They look human. They even act human. But something’s not quite right.
The Uncanny Valley is a term used to describe the feeling of revulsion caused when a human being encounters a robot that seems human, but doesn’t quite cut it.
It’s that area between an obvious or stylized robot (like Wall-E or C-3P0) and a perfectly human-like one (like David in A.I.)
Somewhere between those two, deep in the Uncanny Valley, lies this dentist training robot:
Maybe its the plastic, untextured skin. The jagged movement. The soulless eyes.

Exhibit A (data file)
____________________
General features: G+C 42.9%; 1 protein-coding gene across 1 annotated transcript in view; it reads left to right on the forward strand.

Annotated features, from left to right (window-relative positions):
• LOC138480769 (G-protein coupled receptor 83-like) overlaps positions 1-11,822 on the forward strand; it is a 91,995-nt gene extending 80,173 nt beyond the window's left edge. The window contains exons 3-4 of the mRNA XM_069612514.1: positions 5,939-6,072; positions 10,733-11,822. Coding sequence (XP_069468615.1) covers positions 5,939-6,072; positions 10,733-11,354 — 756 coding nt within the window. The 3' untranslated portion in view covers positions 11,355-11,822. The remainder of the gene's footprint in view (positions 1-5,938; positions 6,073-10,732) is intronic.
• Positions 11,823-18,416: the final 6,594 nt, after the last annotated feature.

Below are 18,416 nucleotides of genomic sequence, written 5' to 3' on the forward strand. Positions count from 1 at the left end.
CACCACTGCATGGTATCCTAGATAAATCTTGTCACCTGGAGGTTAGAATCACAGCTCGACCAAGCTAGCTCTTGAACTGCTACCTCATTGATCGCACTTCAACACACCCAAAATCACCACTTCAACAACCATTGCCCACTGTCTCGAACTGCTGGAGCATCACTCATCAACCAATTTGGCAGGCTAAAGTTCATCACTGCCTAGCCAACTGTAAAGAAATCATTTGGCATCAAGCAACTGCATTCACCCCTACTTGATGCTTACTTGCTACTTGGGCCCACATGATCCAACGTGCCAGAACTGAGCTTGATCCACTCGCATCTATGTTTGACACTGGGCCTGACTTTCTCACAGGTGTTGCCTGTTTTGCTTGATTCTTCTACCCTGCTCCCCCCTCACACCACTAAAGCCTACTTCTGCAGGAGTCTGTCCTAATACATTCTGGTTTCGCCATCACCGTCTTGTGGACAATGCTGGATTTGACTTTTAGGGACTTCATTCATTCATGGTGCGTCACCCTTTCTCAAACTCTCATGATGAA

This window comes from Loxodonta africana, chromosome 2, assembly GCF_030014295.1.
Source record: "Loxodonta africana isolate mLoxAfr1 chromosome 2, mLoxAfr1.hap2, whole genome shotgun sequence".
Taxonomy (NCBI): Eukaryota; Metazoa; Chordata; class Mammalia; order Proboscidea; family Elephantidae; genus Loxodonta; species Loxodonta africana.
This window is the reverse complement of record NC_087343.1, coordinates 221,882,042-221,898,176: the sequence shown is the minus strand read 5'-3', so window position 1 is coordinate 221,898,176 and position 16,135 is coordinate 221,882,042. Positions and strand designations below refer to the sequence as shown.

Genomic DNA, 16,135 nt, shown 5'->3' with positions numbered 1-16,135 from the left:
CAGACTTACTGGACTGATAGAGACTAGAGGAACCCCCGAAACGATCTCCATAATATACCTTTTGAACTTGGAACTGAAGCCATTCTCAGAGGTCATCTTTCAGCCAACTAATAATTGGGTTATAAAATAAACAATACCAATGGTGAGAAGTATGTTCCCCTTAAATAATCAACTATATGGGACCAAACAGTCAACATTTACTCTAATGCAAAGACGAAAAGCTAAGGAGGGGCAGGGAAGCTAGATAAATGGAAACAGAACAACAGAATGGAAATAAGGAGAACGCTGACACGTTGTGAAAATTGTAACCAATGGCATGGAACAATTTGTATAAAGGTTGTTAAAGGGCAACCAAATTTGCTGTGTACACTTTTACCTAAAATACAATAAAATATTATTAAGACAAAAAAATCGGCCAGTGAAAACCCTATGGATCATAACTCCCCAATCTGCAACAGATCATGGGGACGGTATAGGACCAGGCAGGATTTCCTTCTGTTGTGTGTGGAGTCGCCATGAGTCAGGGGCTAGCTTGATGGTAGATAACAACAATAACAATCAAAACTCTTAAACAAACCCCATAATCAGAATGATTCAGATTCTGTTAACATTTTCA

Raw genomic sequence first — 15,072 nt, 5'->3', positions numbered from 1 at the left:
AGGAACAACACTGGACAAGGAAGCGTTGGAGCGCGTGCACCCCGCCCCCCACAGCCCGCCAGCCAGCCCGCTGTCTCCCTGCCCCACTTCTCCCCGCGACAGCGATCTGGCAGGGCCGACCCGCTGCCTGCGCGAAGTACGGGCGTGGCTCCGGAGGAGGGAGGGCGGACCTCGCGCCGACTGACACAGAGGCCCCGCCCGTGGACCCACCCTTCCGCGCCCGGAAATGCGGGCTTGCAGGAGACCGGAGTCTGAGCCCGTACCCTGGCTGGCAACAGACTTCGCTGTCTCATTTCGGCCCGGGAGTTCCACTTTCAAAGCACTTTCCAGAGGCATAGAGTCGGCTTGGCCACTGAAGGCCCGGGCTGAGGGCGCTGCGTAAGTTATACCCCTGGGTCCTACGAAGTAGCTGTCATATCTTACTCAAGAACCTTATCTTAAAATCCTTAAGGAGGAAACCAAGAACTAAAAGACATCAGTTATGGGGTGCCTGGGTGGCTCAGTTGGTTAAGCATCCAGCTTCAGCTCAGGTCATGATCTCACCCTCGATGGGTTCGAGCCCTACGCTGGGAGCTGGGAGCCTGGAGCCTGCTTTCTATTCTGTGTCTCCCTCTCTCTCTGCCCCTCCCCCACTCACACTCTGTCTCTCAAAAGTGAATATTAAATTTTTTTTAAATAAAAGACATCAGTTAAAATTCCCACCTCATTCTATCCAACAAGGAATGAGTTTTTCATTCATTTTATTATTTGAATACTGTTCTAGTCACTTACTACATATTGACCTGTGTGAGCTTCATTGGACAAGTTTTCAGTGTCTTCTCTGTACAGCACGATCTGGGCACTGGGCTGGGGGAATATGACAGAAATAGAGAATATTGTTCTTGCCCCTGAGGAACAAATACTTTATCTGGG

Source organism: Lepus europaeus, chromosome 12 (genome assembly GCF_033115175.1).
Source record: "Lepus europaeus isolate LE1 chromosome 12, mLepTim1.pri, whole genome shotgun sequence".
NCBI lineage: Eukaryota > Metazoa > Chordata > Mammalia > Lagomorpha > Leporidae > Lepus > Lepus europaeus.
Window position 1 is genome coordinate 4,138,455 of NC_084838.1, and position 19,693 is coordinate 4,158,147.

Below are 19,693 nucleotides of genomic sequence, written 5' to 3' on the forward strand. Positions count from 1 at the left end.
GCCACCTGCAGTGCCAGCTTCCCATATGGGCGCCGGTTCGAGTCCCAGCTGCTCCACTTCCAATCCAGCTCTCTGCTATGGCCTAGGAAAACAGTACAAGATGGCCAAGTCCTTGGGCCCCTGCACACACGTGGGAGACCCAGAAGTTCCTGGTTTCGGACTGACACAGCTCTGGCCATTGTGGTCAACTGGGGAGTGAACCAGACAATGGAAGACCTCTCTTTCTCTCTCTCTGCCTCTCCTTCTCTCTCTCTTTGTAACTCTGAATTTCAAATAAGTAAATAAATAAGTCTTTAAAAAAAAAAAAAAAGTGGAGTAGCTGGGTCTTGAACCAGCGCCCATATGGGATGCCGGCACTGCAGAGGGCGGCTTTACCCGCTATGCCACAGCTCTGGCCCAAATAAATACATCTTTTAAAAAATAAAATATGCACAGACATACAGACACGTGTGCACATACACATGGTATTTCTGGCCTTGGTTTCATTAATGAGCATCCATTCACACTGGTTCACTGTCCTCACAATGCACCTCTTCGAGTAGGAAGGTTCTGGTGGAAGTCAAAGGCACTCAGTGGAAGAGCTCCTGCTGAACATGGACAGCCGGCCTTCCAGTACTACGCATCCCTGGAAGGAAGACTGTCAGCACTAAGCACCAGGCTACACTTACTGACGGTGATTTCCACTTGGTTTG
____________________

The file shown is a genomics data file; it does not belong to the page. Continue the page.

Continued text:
Some theories suggest we’re disgusted by such robots because we instinctively view them, in human terms, as ill or diseased. Someone — or, in this case, something — to be avoided. Sometimes, we may even associate their lifeless, jerky movements, as if they were a puppet manipulated by a string, with those of a corpse.
It’s also possible that robots within the Uncanny Valley remind us of our own mortality, that they trigger within us an innate fear of death. We may see these almost-human machines and wonder if we, too, are nothing more than biological robots, perhaps just as empty on the inside.
The closer we get to perfecting our humanoid robots, the less we’ll experience this strange revulsion. It’ll take some time, but…we’re getting there.